McNamara

All right, sir. I’ll get—

President Johnson

I don’t know if I’ve said anything there that I shouldn’t say. I wouldn’t do it.

McNamara

No, no. . . . No, I think that—

President Johnson

But I . . . that’s the way you said it to me.

McNamara

Yeah.

President Johnson

And it appealed to me when I say why in the hell—I always thought it was foolish for you to make any statements about withdrawing. I thought it was bad psychologically. But you and the President [Kennedy] thought otherwise, and I just sat silent.[note 5] In September 1963 McNamara had committed to withdrawing 1,000 U.S. troops from South Vietnam, a move often cited by those who argue that John Kennedy would not have pursued Lyndon Johnson’s course in Vietnam had he lived. Now, you’ve made them, and when you . . . and I asked you for your explanation, you give me a good explanation: There’s not a damn bit of use of having 1,000 people sitting around guarding something that they don’t need to guard.

McNamara

No question about that, Mr. President. The problem is really beyond [unclear]—

President Johnson

All right, then the question . . . the next question [that] comes is: How in the hell does McNamara think, when he’s losing the war, that he can pull men out of it? Well, McNamara’s not fighting a war. He’s training men [unclear comment by McNamara] to fight a war, and when he gets them through high school, they will have graduated from high school and have 12 grades behind them next year, and he hasn’t taken on any agreement to keep them the rest of their life. He’s just . . . he’s made a commitment to train them to fight. And if he trains them to fight and they won’t fight, he can’t do anything about it. Then he’s got to choose whether he wants to fight, or let them have it.

McNamara

This is the problem exactly. And what I fear is that we’re right at that point.

Well, anyhow, I’ll get this in [unclear].

President Johnson

Now, we’ve got to decide who goes with you because they tell me everybody in town is wanting to go, and I sure wouldn’t haul anybody out there that I just didn’t have to have.

McNamara

Well, I feel exactly that way. I—

President Johnson

But one man I want to suggest—and I’m sure you can cut him right back, right quick, and I won’t hesitate and if you don’t mention him anymore, I’ll just know that you haven’t used him—but from [the] psychological standpoint and from [the] political standpoint, there’s one man that I would have on that plane with me, and that’s [David] Shoup.[note 6] On 1 January 1964, Shoup had retired from his post as commandant of the Marine Corps. Three weeks later Johnson awarded him the Distinguished Service Medal. I’d put a stop to [Mike] Mansfield’s speaking up there every day on it, and Shoup will put a stop to it.[note 7] Mansfield, a former marine, was known for his general support of the Marine Corps.

I’d have Shoup just go out there and sit in on these meetings with [Maxwell] Taylor, as kind of ex officio. He’s out; he hasn’t got anything to do, and he’s got that medal on his breast. And Mansfield is just worshiping the Marines, and the rest of them that are raising hell do the same thing. And then I’d use Shoup to go up and tell these boys some things, and let him—he’s worth a dozen Averell Harrimans to you.[note 8] Since becoming President, Johnson had been increasingly suspicious of Harriman, the wealthy under secretary of state for political affairs, who had a distinguished career of public service dating back to the Roosevelt presidency.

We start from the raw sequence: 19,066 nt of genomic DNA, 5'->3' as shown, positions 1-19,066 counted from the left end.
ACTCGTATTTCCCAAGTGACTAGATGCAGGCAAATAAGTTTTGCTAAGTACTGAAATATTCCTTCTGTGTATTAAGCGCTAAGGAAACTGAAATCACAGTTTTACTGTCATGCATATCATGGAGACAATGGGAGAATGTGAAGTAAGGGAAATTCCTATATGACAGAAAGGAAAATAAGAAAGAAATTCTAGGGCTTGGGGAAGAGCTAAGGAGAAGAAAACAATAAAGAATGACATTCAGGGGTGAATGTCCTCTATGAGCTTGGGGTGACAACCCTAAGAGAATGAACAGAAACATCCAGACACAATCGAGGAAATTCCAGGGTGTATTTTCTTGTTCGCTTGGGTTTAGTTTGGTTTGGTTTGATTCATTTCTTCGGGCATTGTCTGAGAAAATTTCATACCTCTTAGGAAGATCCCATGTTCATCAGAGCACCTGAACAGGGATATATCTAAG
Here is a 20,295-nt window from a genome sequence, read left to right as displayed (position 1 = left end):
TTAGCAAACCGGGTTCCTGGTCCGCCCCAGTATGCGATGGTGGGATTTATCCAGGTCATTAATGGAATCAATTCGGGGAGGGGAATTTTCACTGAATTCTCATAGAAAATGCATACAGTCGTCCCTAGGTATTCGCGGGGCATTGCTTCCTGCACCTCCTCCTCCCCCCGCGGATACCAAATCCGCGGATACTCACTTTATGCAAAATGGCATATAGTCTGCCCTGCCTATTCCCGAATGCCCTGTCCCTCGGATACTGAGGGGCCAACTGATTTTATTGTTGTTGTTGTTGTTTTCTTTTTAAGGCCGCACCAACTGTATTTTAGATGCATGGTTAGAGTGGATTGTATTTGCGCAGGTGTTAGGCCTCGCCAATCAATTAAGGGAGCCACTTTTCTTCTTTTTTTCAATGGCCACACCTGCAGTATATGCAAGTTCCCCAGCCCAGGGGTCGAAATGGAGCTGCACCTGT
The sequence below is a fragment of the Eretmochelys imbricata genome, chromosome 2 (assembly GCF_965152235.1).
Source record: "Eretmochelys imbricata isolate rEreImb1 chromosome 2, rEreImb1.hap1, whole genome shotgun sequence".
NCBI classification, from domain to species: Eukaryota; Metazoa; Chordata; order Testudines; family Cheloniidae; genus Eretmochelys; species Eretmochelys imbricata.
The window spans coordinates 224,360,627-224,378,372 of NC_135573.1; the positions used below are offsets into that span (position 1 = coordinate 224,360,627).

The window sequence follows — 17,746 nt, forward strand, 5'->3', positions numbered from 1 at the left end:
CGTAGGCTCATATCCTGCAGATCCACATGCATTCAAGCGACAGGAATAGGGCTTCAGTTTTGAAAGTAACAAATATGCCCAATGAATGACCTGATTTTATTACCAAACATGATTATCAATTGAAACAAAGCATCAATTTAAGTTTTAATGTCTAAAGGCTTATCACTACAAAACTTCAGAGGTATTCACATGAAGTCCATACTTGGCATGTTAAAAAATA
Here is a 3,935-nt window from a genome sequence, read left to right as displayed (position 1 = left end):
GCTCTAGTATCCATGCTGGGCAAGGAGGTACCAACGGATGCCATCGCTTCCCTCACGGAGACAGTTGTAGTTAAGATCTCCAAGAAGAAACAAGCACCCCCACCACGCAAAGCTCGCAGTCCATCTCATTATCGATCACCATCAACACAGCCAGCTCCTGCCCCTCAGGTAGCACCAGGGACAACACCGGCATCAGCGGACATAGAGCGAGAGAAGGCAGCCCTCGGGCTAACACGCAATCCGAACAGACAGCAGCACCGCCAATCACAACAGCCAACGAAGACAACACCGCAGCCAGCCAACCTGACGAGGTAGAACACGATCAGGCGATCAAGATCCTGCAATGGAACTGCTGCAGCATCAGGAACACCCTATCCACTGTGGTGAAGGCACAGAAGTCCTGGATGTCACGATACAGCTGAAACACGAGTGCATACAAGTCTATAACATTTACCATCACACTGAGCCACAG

And that’s my judgment, but I’m not any expert on it. I think he’s quiet enough and humble enough that he’s not going to be bossing around and threatening, and he can sit in the back row, and you don’t have to mess with him. But when he gets back here, he can take the McNamara line and sit down with Mansfield and sit down with the rest of them and say, “Now, here’s the story.” And we can get him invited to come and see them. You give a little thought to that.

McNamara

I sure will.

President Johnson

All right.

McNamara

All right, sir. Thank you.

President Johnson

Bye.

Johnson turned from a discussion about the role of the U.S. military in Vietnam to one about improving the prospects for African Americans in the U.S. military. He met with Lee White, his chief aide on civil rights matters, and Gerhard “Gerry” Gesell, the chairman of the President’s Committee on Equal Opportunity in the Armed Forces (known as the Gesell Committee). Johnson followed up on that meeting with a call to the federal housing administrator. While he spoke to Robert Weaver, Lady Bird was having a meeting with Walter Jenkins and an adviser about her expenses and her attempts to make a “start toward putting this place on a more Johnsonian basis, that is, a somewhat more economical basis.”[note 10] Lady Bird Johnson, A White House Diary, p. 14.

Cite as

“Lyndon Johnson and Robert McNamara on 25 February 1964,” Tape WH6402.21, Citation #2191, Presidential Recordings Digital Edition [Toward the Great Society, vol. 4, ed. Robert David Johnson and Kent B. Germany] (Charlottesville: University of Virginia Press, 2014–). URL: http://prde.upress.virginia.edu/conversations/9040237

Originally published in

Lyndon B. Johnson: Toward the Great Society, February 1, 1964–March 8, 1964, ed. Robert David Johnson and Kent B. Germany, vol. 4 of The Presidential Recordings (New York and London: W. W. Norton and Company, 2007).